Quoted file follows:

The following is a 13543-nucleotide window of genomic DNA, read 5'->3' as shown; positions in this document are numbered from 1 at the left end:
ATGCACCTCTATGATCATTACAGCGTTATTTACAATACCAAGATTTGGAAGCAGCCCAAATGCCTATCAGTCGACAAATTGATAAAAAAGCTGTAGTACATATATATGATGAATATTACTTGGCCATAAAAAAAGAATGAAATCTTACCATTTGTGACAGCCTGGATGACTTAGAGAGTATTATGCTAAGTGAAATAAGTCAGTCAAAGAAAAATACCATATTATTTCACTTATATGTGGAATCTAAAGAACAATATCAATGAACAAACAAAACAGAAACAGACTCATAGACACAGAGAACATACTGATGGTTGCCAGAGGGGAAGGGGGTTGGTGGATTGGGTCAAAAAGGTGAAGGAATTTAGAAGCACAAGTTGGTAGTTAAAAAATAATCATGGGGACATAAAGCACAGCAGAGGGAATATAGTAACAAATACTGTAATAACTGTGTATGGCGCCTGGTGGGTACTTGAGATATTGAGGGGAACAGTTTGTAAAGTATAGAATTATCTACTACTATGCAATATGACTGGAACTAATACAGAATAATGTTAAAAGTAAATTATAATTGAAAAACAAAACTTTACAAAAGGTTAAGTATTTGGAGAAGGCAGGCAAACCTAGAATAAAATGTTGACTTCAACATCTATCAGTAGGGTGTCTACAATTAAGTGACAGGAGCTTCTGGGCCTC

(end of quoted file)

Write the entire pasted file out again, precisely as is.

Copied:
The following is a 13543-nucleotide window of genomic DNA, read 5'->3' as shown; positions in this document are numbered from 1 at the left end:
ATGCACCTCTATGATCATTACAGCGTTATTTACAATACCAAGATTTGGAAGCAGCCCAAATGCCTATCAGTCGACAAATTGATAAAAAAGCTGTAGTACATATATATGATGAATATTACTTGGCCATAAAAAAAGAATGAAATCTTACCATTTGTGACAGCCTGGATGACTTAGAGAGTATTATGCTAAGTGAAATAAGTCAGTCAAAGAAAAATACCATATTATTTCACTTATATGTGGAATCTAAAGAACAATATCAATGAACAAACAAAACAGAAACAGACTCATAGACACAGAGAACATACTGATGGTTGCCAGAGGGGAAGGGGGTTGGTGGATTGGGTCAAAAAGGTGAAGGAATTTAGAAGCACAAGTTGGTAGTTAAAAAATAATCATGGGGACATAAAGCACAGCAGAGGGAATATAGTAACAAATACTGTAATAACTGTGTATGGCGCCTGGTGGGTACTTGAGATATTGAGGGGAACAGTTTGTAAAGTATAGAATTATCTACTACTATGCAATATGACTGGAACTAATACAGAATAATGTTAAAAGTAAATTATAATTGAAAAACAAAACTTTACAAAAGGTTAAGTATTTGGAGAAGGCAGGCAAACCTAGAATAAAATGTTGACTTCAACATCTATCAGTAGGGTGTCTACAATTAAGTGACAGGAGCTTCTGGGCCTC